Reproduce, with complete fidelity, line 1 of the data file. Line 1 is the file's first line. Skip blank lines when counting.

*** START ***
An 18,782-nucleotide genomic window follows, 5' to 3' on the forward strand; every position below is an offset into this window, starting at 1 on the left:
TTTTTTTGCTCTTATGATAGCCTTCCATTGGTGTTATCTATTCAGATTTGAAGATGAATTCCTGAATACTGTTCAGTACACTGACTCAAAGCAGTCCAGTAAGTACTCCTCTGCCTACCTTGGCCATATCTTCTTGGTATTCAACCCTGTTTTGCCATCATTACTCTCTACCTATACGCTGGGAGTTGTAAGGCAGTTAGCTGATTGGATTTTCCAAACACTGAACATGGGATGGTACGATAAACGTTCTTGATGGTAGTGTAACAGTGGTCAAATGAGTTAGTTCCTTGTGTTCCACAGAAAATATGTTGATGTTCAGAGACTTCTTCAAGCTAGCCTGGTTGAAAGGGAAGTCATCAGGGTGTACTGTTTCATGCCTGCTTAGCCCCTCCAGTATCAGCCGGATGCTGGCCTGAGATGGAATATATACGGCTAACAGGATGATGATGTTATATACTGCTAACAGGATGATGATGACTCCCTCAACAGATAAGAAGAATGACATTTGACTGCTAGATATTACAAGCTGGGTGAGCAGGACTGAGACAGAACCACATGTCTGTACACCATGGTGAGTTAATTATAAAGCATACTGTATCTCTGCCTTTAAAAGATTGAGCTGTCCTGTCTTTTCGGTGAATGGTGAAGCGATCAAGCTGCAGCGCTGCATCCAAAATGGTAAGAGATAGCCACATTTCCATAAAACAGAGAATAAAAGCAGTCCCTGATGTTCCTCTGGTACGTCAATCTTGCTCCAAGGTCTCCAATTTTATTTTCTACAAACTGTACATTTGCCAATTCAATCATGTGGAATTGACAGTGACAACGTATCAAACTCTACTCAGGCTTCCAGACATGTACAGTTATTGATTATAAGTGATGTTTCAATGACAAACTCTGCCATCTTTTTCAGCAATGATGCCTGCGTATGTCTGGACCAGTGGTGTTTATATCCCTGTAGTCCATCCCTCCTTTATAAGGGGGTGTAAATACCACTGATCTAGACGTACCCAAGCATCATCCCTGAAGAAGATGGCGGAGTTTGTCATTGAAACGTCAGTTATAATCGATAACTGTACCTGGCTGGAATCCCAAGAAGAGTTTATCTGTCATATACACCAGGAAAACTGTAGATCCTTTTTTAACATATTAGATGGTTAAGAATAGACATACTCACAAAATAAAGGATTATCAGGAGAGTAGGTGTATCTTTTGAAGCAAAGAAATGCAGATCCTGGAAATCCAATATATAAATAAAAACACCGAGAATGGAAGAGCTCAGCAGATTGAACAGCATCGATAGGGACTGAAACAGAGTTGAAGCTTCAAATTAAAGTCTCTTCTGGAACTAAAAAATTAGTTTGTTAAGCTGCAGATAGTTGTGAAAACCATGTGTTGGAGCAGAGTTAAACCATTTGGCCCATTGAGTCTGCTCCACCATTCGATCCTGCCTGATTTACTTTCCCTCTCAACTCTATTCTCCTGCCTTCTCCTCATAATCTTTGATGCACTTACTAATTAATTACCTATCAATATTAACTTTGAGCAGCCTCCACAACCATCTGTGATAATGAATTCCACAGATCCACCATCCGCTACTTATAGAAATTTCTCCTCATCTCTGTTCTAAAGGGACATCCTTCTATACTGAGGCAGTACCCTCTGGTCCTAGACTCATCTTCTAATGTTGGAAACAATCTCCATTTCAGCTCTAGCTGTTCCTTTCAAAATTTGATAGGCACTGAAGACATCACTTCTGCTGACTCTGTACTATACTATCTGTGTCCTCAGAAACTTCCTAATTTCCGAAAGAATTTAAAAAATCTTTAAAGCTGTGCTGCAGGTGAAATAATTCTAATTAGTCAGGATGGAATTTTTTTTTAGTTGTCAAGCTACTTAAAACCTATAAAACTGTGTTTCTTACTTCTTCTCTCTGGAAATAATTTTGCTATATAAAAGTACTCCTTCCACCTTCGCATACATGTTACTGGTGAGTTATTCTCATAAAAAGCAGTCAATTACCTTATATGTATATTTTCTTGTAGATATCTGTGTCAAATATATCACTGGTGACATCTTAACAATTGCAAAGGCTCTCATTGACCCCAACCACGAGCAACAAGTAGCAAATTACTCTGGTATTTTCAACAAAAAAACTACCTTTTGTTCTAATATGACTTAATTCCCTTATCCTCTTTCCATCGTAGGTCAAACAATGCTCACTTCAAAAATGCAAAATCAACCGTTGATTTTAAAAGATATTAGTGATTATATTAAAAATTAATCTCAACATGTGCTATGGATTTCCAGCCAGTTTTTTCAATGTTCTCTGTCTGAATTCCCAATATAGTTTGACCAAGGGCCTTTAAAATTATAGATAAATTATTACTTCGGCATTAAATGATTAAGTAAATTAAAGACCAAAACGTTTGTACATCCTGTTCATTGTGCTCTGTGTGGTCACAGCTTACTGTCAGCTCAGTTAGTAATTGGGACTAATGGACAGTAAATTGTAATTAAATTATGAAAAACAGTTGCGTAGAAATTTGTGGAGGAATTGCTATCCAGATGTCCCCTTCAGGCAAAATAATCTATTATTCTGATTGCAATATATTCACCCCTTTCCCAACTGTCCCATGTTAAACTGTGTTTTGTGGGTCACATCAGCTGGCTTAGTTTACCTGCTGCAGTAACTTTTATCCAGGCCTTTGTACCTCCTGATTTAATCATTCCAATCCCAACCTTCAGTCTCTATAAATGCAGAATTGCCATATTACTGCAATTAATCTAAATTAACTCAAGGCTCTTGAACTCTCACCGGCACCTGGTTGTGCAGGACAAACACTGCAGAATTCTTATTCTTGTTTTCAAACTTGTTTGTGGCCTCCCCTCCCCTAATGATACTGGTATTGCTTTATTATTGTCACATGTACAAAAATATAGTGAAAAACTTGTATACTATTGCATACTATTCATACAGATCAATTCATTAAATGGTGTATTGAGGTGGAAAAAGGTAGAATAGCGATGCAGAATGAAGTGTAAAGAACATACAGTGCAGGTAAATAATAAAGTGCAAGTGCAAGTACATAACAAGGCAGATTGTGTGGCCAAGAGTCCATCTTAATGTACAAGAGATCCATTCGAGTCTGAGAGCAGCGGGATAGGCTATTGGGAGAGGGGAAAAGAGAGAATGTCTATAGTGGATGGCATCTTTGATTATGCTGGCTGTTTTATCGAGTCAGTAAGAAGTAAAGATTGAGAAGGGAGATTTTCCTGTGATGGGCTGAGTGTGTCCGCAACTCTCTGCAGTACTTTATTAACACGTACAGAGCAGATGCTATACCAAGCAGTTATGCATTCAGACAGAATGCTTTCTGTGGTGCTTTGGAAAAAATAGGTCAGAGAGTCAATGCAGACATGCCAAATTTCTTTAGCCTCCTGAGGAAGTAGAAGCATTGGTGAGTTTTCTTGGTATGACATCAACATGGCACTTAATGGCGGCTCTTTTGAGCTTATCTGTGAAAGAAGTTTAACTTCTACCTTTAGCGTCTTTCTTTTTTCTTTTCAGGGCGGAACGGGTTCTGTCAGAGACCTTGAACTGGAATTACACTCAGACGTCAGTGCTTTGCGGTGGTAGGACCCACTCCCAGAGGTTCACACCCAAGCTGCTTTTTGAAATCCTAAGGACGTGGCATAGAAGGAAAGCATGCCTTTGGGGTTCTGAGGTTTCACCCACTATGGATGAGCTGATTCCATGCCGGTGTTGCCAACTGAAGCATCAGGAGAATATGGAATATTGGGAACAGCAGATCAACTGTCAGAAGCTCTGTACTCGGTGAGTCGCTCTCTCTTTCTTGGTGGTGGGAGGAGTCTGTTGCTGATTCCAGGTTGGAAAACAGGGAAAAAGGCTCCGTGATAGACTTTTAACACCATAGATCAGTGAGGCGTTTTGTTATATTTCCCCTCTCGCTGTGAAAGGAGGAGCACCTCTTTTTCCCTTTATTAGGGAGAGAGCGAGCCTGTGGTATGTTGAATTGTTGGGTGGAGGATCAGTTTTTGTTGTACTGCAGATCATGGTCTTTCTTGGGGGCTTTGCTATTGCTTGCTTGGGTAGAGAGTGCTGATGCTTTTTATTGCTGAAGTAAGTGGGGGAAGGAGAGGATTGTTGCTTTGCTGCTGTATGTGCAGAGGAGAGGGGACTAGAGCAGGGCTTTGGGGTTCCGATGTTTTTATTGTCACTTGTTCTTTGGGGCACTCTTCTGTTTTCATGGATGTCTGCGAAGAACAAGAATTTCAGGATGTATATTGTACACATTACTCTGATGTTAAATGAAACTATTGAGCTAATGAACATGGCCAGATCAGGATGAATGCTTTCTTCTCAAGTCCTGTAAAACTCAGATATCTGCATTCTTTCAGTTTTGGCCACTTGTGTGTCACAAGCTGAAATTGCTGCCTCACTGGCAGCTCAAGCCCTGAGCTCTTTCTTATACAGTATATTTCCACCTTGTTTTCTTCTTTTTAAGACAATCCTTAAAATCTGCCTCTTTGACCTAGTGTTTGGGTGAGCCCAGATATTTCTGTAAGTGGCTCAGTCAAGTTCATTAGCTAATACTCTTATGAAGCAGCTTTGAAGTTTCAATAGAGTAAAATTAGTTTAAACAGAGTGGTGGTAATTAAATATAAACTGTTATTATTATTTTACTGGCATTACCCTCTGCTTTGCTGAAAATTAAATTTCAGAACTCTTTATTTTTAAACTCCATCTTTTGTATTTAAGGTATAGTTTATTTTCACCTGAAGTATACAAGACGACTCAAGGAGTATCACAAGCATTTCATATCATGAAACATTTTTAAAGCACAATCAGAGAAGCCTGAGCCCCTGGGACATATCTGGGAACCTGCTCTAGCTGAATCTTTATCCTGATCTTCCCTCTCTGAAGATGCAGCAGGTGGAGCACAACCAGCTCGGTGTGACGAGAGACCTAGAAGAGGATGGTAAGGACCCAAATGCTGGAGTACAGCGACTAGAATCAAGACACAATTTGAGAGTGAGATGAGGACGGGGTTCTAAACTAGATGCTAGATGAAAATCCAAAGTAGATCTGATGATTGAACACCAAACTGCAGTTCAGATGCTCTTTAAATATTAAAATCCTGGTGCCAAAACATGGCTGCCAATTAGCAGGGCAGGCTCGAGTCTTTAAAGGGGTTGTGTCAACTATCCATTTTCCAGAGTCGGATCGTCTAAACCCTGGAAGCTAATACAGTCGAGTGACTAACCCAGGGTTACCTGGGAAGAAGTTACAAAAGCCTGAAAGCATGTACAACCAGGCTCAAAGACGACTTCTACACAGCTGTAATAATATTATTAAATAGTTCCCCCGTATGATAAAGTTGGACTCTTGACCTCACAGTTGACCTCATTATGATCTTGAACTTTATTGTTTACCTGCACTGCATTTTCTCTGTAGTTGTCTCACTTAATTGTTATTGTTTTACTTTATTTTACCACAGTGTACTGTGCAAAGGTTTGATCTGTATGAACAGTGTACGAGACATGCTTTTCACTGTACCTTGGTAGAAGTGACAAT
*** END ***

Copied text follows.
An 18,782-nucleotide genomic window follows, 5' to 3' on the forward strand; every position below is an offset into this window, starting at 1 on the left: